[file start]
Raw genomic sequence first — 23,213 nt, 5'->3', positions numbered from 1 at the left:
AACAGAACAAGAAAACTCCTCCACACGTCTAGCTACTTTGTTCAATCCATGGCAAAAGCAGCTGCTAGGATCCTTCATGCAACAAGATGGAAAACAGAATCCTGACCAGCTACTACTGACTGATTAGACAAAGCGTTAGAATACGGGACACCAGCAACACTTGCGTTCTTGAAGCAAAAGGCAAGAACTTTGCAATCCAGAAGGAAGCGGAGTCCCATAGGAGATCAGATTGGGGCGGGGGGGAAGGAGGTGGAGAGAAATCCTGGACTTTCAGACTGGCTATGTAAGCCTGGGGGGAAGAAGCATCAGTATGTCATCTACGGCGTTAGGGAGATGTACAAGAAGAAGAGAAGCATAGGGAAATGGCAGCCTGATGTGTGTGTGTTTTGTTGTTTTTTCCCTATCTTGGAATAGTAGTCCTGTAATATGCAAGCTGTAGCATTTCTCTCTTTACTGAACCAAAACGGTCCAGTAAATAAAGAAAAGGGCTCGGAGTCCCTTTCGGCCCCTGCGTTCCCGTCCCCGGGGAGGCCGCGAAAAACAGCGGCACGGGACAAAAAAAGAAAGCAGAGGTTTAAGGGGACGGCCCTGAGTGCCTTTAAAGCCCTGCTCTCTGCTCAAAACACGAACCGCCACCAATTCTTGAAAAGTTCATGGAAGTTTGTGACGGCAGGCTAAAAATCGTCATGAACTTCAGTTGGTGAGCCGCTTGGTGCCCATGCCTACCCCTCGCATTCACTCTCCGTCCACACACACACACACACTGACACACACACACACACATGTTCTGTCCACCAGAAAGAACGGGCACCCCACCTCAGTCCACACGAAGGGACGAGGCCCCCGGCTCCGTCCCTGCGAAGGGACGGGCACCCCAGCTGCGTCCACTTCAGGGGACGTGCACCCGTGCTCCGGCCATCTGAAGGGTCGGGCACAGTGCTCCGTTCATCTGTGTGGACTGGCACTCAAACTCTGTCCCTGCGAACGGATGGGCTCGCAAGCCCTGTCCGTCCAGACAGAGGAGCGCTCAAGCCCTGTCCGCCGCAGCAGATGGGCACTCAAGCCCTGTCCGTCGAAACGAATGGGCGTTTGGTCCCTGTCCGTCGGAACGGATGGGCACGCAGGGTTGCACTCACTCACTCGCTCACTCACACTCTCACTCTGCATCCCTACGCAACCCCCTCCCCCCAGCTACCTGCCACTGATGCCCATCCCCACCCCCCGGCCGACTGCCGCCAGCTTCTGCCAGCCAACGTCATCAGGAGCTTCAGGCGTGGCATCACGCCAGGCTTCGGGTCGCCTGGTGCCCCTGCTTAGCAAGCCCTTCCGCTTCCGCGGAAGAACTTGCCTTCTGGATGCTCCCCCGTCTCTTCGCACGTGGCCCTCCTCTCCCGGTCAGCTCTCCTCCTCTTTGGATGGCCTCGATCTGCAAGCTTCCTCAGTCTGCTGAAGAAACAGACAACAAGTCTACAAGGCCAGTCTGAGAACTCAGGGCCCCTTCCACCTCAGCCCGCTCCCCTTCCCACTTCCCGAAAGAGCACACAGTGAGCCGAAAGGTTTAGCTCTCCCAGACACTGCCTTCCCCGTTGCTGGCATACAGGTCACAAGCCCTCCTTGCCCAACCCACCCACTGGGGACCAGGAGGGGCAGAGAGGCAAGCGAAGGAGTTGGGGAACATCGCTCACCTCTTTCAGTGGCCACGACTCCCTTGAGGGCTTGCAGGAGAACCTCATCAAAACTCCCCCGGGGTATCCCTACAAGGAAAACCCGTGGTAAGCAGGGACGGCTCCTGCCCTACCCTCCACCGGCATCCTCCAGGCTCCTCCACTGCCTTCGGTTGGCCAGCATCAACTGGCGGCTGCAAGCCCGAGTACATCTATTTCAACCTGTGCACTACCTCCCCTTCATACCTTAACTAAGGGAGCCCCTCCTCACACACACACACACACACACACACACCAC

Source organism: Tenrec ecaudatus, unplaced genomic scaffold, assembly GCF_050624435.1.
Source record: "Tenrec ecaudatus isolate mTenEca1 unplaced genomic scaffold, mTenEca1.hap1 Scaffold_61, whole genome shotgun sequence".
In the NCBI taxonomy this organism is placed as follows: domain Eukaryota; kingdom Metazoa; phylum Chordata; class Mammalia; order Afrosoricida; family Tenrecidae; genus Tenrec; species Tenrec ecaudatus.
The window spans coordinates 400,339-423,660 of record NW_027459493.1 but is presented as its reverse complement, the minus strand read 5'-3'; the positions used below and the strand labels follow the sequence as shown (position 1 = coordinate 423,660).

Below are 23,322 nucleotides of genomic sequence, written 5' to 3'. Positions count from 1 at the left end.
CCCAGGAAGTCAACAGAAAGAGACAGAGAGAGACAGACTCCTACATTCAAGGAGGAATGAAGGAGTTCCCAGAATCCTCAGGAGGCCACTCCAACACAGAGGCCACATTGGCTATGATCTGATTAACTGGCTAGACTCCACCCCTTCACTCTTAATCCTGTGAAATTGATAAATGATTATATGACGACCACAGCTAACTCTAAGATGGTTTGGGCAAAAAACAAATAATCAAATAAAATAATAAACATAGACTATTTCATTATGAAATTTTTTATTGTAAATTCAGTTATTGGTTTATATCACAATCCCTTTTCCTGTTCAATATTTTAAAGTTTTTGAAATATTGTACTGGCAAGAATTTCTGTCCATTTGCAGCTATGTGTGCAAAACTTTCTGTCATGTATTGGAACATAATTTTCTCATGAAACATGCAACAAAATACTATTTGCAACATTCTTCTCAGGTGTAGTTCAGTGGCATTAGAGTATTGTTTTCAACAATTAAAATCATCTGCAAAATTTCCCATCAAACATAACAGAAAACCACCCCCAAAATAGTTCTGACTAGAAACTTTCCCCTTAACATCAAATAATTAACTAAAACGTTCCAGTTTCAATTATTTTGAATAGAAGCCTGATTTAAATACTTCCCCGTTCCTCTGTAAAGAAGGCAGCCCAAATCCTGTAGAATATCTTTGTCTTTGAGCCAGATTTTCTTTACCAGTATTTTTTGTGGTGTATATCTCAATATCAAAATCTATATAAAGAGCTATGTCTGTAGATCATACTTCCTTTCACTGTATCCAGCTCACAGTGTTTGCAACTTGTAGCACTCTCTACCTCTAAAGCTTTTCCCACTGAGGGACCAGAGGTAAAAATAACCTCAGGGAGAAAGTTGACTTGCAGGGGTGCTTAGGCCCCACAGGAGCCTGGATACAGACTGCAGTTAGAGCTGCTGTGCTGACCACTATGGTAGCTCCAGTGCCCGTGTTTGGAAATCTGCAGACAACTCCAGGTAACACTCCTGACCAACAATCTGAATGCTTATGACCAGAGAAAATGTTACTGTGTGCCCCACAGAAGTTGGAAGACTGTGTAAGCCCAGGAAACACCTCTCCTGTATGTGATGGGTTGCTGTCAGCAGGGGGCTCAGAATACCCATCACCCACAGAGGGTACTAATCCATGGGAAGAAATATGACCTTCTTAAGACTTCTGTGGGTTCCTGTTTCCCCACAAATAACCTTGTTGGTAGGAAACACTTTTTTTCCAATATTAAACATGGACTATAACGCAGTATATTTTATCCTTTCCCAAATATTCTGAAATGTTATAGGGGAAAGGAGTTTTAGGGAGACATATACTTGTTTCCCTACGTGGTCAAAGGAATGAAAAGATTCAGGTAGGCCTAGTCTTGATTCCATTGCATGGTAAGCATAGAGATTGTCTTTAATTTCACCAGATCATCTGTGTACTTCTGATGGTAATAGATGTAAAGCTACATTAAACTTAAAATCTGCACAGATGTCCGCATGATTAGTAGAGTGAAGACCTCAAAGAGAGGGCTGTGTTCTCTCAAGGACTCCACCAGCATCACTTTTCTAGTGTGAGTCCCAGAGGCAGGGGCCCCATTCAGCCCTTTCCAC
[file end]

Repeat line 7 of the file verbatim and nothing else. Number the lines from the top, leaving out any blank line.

Below are 23,322 nucleotides of genomic sequence, written 5' to 3'. Positions count from 1 at the left end.